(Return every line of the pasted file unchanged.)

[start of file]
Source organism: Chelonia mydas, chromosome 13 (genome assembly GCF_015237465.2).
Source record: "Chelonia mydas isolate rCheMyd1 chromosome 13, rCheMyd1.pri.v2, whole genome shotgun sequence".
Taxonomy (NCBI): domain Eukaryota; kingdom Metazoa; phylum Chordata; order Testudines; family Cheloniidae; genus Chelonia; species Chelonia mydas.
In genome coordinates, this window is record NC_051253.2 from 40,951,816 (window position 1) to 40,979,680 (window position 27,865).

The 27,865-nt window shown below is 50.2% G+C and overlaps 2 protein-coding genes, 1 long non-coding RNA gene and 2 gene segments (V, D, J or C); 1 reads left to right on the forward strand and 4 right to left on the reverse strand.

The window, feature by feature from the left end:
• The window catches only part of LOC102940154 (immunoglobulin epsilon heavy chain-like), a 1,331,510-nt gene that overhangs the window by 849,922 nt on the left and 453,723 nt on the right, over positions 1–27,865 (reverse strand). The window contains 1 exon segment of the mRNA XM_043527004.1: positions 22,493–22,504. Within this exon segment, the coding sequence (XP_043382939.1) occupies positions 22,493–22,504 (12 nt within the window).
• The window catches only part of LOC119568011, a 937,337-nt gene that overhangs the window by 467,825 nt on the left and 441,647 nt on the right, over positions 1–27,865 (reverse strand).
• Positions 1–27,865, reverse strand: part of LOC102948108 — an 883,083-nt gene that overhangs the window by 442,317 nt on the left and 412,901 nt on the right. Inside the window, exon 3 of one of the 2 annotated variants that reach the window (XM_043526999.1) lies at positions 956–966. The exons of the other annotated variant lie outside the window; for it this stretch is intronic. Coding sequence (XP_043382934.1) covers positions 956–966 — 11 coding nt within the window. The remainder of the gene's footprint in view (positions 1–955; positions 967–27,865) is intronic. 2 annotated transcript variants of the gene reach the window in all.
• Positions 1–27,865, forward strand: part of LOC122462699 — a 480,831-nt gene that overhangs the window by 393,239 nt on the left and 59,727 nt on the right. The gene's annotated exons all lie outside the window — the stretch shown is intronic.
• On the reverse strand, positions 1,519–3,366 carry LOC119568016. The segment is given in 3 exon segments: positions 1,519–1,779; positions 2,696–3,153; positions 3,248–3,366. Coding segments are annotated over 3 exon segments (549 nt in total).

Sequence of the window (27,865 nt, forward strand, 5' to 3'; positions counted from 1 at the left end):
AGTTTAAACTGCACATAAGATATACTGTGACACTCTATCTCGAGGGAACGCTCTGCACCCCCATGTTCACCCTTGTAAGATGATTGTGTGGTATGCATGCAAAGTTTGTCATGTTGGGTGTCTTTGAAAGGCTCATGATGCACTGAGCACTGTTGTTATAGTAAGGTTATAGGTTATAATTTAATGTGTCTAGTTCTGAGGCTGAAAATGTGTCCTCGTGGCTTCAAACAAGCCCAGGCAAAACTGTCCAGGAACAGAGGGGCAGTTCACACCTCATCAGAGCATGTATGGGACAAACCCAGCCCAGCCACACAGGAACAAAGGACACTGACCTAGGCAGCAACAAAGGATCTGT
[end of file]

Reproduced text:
Source organism: Chelonia mydas, chromosome 13 (genome assembly GCF_015237465.2).
Source record: "Chelonia mydas isolate rCheMyd1 chromosome 13, rCheMyd1.pri.v2, whole genome shotgun sequence".
Taxonomy (NCBI): domain Eukaryota; kingdom Metazoa; phylum Chordata; order Testudines; family Cheloniidae; genus Chelonia; species Chelonia mydas.
In genome coordinates, this window is record NC_051253.2 from 40,951,816 (window position 1) to 40,979,680 (window position 27,865).

The 27,865-nt window shown below is 50.2% G+C and overlaps 2 protein-coding genes, 1 long non-coding RNA gene and 2 gene segments (V, D, J or C); 1 reads left to right on the forward strand and 4 right to left on the reverse strand.

The window, feature by feature from the left end:
• The window catches only part of LOC102940154 (immunoglobulin epsilon heavy chain-like), a 1,331,510-nt gene that overhangs the window by 849,922 nt on the left and 453,723 nt on the right, over positions 1–27,865 (reverse strand). The window contains 1 exon segment of the mRNA XM_043527004.1: positions 22,493–22,504. Within this exon segment, the coding sequence (XP_043382939.1) occupies positions 22,493–22,504 (12 nt within the window).
• The window catches only part of LOC119568011, a 937,337-nt gene that overhangs the window by 467,825 nt on the left and 441,647 nt on the right, over positions 1–27,865 (reverse strand).
• Positions 1–27,865, reverse strand: part of LOC102948108 — an 883,083-nt gene that overhangs the window by 442,317 nt on the left and 412,901 nt on the right. Inside the window, exon 3 of one of the 2 annotated variants that reach the window (XM_043526999.1) lies at positions 956–966. The exons of the other annotated variant lie outside the window; for it this stretch is intronic. Coding sequence (XP_043382934.1) covers positions 956–966 — 11 coding nt within the window. The remainder of the gene's footprint in view (positions 1–955; positions 967–27,865) is intronic. 2 annotated transcript variants of the gene reach the window in all.
• Positions 1–27,865, forward strand: part of LOC122462699 — a 480,831-nt gene that overhangs the window by 393,239 nt on the left and 59,727 nt on the right. The gene's annotated exons all lie outside the window — the stretch shown is intronic.
• On the reverse strand, positions 1,519–3,366 carry LOC119568016. The segment is given in 3 exon segments: positions 1,519–1,779; positions 2,696–3,153; positions 3,248–3,366. Coding segments are annotated over 3 exon segments (549 nt in total).

Sequence of the window (27,865 nt, forward strand, 5' to 3'; positions counted from 1 at the left end):
AGTTTAAACTGCACATAAGATATACTGTGACACTCTATCTCGAGGGAACGCTCTGCACCCCCATGTTCACCCTTGTAAGATGATTGTGTGGTATGCATGCAAAGTTTGTCATGTTGGGTGTCTTTGAAAGGCTCATGATGCACTGAGCACTGTTGTTATAGTAAGGTTATAGGTTATAATTTAATGTGTCTAGTTCTGAGGCTGAAAATGTGTCCTCGTGGCTTCAAACAAGCCCAGGCAAAACTGTCCAGGAACAGAGGGGCAGTTCACACCTCATCAGAGCATGTATGGGACAAACCCAGCCCAGCCACACAGGAACAAAGGACACTGACCTAGGCAGCAACAAAGGATCTGT